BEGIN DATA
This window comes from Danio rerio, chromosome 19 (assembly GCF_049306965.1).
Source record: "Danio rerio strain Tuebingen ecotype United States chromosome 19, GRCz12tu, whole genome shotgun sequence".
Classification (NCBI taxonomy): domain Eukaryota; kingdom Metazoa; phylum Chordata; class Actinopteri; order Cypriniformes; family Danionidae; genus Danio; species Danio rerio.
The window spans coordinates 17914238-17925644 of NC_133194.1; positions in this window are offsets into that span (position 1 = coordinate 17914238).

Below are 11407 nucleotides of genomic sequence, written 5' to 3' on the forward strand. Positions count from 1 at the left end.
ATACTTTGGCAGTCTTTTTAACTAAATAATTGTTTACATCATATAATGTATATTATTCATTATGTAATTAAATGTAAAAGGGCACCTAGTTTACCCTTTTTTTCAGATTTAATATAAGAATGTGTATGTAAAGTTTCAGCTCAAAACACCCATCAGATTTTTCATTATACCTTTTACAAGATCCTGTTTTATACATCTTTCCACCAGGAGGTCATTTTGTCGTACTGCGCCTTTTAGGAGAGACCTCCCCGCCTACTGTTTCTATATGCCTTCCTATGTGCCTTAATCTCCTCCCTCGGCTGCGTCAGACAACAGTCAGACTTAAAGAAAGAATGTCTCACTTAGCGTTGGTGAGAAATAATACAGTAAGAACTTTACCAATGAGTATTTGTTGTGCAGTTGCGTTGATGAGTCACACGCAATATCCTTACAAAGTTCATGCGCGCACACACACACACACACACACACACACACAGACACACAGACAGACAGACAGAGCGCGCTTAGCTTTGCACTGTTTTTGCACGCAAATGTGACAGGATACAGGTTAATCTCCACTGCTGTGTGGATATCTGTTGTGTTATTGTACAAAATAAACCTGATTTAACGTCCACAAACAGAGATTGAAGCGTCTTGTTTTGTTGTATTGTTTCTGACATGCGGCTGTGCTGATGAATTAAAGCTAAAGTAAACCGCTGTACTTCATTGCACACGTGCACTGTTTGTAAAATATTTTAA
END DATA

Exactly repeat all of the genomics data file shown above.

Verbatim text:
This window comes from Danio rerio, chromosome 19 (assembly GCF_049306965.1).
Source record: "Danio rerio strain Tuebingen ecotype United States chromosome 19, GRCz12tu, whole genome shotgun sequence".
Classification (NCBI taxonomy): domain Eukaryota; kingdom Metazoa; phylum Chordata; class Actinopteri; order Cypriniformes; family Danionidae; genus Danio; species Danio rerio.
The window spans coordinates 17914238-17925644 of NC_133194.1; positions in this window are offsets into that span (position 1 = coordinate 17914238).

Below are 11407 nucleotides of genomic sequence, written 5' to 3' on the forward strand. Positions count from 1 at the left end.
ATACTTTGGCAGTCTTTTTAACTAAATAATTGTTTACATCATATAATGTATATTATTCATTATGTAATTAAATGTAAAAGGGCACCTAGTTTACCCTTTTTTTCAGATTTAATATAAGAATGTGTATGTAAAGTTTCAGCTCAAAACACCCATCAGATTTTTCATTATACCTTTTACAAGATCCTGTTTTATACATCTTTCCACCAGGAGGTCATTTTGTCGTACTGCGCCTTTTAGGAGAGACCTCCCCGCCTACTGTTTCTATATGCCTTCCTATGTGCCTTAATCTCCTCCCTCGGCTGCGTCAGACAACAGTCAGACTTAAAGAAAGAATGTCTCACTTAGCGTTGGTGAGAAATAATACAGTAAGAACTTTACCAATGAGTATTTGTTGTGCAGTTGCGTTGATGAGTCACACGCAATATCCTTACAAAGTTCATGCGCGCACACACACACACACACACACACACACACAGACACACAGACAGACAGACAGAGCGCGCTTAGCTTTGCACTGTTTTTGCACGCAAATGTGACAGGATACAGGTTAATCTCCACTGCTGTGTGGATATCTGTTGTGTTATTGTACAAAATAAACCTGATTTAACGTCCACAAACAGAGATTGAAGCGTCTTGTTTTGTTGTATTGTTTCTGACATGCGGCTGTGCTGATGAATTAAAGCTAAAGTAAACCGCTGTACTTCATTGCACACGTGCACTGTTTGTAAAATATTTTAA